The Indian government did not provide the hoped-for backing. Instead, External Affairs Minister S. M. Krishna and Peiris issued a joint statement on May 17, calling for the urgent resettlement of northern Sri Lankan war refugees, withdrawal of emergency regulations, “investigations into human rights violations” and a “devolution package, building upon the 13th Amendment [to Sri Lankan constitution].”

The 13th Amendment was proposed by the Indo-Lanka Accord, signed in 1987 by then Indian Prime Minister Rajiv Gandhi and Sri Lankan President J.R. Jayawardene. Under the Accord, Jayawardene agreed to amalgamate the island’s northern and eastern provinces, as a concession to demands for a “Tamil homeland”, and to devolve limited powers, including land and police powers, to the provincial councils.

The Accord was used to deploy Indian troops to disarm the LTTE, but the land and police powers were never handed to the provincial councils. The Colombo ruling establishment opposed the transfer of even limited powers to the Tamil elite. Sinhala chauvinist groups, including the Janatha Vimukthi Peramuna (JVP), denounced the Accord as a national betrayal, a charge supported by Rajapakse. In 2007, reflecting these entrenched interests, a Supreme Court ruling re-separated the northern and eastern provinces.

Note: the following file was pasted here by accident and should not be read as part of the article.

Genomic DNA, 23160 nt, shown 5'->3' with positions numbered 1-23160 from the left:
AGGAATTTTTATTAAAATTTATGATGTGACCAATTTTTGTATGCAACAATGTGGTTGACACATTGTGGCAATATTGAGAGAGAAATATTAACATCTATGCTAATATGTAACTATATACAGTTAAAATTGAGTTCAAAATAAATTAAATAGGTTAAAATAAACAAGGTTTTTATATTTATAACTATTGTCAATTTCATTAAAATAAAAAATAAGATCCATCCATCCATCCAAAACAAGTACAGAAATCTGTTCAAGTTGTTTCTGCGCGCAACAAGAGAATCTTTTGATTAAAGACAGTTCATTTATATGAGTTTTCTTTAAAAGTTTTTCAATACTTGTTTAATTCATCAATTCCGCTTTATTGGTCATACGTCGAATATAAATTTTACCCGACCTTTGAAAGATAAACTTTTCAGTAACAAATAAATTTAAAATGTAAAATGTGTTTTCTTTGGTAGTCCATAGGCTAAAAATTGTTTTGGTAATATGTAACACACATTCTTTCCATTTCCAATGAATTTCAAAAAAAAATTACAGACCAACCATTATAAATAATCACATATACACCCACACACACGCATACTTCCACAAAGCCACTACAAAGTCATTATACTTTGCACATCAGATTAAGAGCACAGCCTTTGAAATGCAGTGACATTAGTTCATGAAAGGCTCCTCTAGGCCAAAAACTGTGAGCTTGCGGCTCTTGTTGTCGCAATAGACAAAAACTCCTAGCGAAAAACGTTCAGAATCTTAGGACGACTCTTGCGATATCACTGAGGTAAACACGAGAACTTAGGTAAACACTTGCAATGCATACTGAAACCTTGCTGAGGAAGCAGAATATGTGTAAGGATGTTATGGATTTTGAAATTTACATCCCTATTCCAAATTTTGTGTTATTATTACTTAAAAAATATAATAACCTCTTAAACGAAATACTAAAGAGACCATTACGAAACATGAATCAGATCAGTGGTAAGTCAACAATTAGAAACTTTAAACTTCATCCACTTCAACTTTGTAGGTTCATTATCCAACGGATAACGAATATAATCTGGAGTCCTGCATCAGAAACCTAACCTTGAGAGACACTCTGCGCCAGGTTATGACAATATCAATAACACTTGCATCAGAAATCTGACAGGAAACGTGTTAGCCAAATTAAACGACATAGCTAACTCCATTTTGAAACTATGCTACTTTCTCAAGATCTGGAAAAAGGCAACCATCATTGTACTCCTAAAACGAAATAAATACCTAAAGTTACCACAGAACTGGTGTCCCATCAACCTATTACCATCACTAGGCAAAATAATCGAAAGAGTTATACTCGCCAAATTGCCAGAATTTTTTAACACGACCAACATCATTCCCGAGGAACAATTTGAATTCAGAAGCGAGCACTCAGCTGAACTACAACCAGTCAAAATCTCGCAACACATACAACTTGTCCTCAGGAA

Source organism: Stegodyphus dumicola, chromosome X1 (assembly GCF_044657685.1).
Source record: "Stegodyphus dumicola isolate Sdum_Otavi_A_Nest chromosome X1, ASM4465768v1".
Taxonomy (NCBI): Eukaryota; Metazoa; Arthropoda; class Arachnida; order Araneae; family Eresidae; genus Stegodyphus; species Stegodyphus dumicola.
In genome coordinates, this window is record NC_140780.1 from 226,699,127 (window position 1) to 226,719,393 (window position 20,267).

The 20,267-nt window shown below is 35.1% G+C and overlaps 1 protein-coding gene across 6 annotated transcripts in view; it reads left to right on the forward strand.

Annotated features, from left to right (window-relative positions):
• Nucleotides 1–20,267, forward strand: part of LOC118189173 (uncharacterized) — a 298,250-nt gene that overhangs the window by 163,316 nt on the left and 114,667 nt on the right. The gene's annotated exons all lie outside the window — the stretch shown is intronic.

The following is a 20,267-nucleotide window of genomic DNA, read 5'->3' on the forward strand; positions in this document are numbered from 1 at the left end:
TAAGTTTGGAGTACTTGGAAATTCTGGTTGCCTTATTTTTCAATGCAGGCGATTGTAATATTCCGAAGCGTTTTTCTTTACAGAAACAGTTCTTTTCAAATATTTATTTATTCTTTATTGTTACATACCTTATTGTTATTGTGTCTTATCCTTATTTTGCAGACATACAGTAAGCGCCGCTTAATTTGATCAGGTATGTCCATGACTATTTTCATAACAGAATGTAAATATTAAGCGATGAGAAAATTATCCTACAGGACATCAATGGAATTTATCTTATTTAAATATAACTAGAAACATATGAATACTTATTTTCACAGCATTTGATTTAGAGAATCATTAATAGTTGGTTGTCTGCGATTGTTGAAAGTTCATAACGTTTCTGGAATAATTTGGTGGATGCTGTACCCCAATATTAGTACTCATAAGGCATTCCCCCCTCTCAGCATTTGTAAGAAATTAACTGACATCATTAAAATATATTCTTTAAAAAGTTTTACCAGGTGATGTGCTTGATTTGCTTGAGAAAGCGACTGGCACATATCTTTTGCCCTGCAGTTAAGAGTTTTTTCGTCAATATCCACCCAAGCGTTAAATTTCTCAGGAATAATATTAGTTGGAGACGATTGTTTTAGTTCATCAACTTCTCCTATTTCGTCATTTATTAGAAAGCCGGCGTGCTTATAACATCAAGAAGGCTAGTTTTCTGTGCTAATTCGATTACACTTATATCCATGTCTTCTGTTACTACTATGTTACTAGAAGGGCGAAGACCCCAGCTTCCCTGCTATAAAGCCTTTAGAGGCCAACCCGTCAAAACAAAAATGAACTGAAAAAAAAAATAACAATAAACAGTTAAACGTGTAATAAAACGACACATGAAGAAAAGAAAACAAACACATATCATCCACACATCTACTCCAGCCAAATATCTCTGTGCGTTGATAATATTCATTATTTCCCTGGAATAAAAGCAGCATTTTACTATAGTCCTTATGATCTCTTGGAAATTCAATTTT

The declared purpose of last week’s Indian visit was to discuss “follow up” measures to implement the joint statement between Krishna and Peiris. According to the Sunday Times, however, Rajapakse opposed giving land and police powers to the provincial councils. He told the Indian officials that the constituent parties of his ruling United Peoples Freedom Alliance had expressed “strong objections”. The Times said this stand was “expected to pitch Colombo and New Delhi on a collision course diplomatically.”

India did not push the devolution of powers because of concern for the democratic rights of the Tamil masses. Rather New Delhi wants to see certain powers transferred to the Tamil elite to expand India’s political and economic interests in Sri Lanka. At the same time, the Indian government is seeking to pacify political parties in India’s southern state of Tamil Nadu that display bogus concern for Sri Lankan Tamils.

With India’s backing, the Tamil National Alliance (TNA), the former parliamentary proxy of the LTTE, has opened talks with the Rajapakse government, seeking land and police powers for the north and east. The TNA has complained that these discussions have dragged on as a result of Rajapakse’s refusal to make any concessions.